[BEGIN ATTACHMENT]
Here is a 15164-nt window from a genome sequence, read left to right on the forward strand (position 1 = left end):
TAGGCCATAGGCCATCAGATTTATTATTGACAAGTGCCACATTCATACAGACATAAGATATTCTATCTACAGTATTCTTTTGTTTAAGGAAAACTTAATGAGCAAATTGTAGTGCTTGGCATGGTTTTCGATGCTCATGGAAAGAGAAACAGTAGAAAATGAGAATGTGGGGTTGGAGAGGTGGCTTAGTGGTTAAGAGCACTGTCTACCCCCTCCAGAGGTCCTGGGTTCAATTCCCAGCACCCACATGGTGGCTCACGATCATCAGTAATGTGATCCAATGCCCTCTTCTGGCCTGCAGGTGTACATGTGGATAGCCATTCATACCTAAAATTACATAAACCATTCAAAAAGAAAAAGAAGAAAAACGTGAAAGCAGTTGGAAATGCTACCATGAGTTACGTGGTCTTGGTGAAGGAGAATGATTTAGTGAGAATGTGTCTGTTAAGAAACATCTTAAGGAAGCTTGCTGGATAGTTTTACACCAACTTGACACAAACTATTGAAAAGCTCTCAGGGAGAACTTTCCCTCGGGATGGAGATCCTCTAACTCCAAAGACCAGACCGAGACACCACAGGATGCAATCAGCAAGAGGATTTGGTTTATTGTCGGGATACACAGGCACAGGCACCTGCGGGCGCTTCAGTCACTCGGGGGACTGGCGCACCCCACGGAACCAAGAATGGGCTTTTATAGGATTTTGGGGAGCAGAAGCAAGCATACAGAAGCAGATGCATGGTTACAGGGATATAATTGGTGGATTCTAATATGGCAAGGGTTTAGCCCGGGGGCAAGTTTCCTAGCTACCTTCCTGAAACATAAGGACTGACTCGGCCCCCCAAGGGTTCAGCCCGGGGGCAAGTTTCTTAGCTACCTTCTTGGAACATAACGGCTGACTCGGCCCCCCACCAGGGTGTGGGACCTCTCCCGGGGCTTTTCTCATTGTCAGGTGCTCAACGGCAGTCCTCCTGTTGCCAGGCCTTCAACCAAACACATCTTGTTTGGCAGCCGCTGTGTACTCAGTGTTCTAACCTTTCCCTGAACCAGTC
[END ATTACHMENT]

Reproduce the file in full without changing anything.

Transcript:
Here is a 15164-nt window from a genome sequence, read left to right on the forward strand (position 1 = left end):
TAGGCCATAGGCCATCAGATTTATTATTGACAAGTGCCACATTCATACAGACATAAGATATTCTATCTACAGTATTCTTTTGTTTAAGGAAAACTTAATGAGCAAATTGTAGTGCTTGGCATGGTTTTCGATGCTCATGGAAAGAGAAACAGTAGAAAATGAGAATGTGGGGTTGGAGAGGTGGCTTAGTGGTTAAGAGCACTGTCTACCCCCTCCAGAGGTCCTGGGTTCAATTCCCAGCACCCACATGGTGGCTCACGATCATCAGTAATGTGATCCAATGCCCTCTTCTGGCCTGCAGGTGTACATGTGGATAGCCATTCATACCTAAAATTACATAAACCATTCAAAAAGAAAAAGAAGAAAAACGTGAAAGCAGTTGGAAATGCTACCATGAGTTACGTGGTCTTGGTGAAGGAGAATGATTTAGTGAGAATGTGTCTGTTAAGAAACATCTTAAGGAAGCTTGCTGGATAGTTTTACACCAACTTGACACAAACTATTGAAAAGCTCTCAGGGAGAACTTTCCCTCGGGATGGAGATCCTCTAACTCCAAAGACCAGACCGAGACACCACAGGATGCAATCAGCAAGAGGATTTGGTTTATTGTCGGGATACACAGGCACAGGCACCTGCGGGCGCTTCAGTCACTCGGGGGACTGGCGCACCCCACGGAACCAAGAATGGGCTTTTATAGGATTTTGGGGAGCAGAAGCAAGCATACAGAAGCAGATGCATGGTTACAGGGATATAATTGGTGGATTCTAATATGGCAAGGGTTTAGCCCGGGGGCAAGTTTCCTAGCTACCTTCCTGAAACATAAGGACTGACTCGGCCCCCCAAGGGTTCAGCCCGGGGGCAAGTTTCTTAGCTACCTTCTTGGAACATAACGGCTGACTCGGCCCCCCACCAGGGTGTGGGACCTCTCCCGGGGCTTTTCTCATTGTCAGGTGCTCAACGGCAGTCCTCCTGTTGCCAGGCCTTCAACCAAACACATCTTGTTTGGCAGCCGCTGTGTACTCAGTGTTCTAACCTTTCCCTGAACCAGTC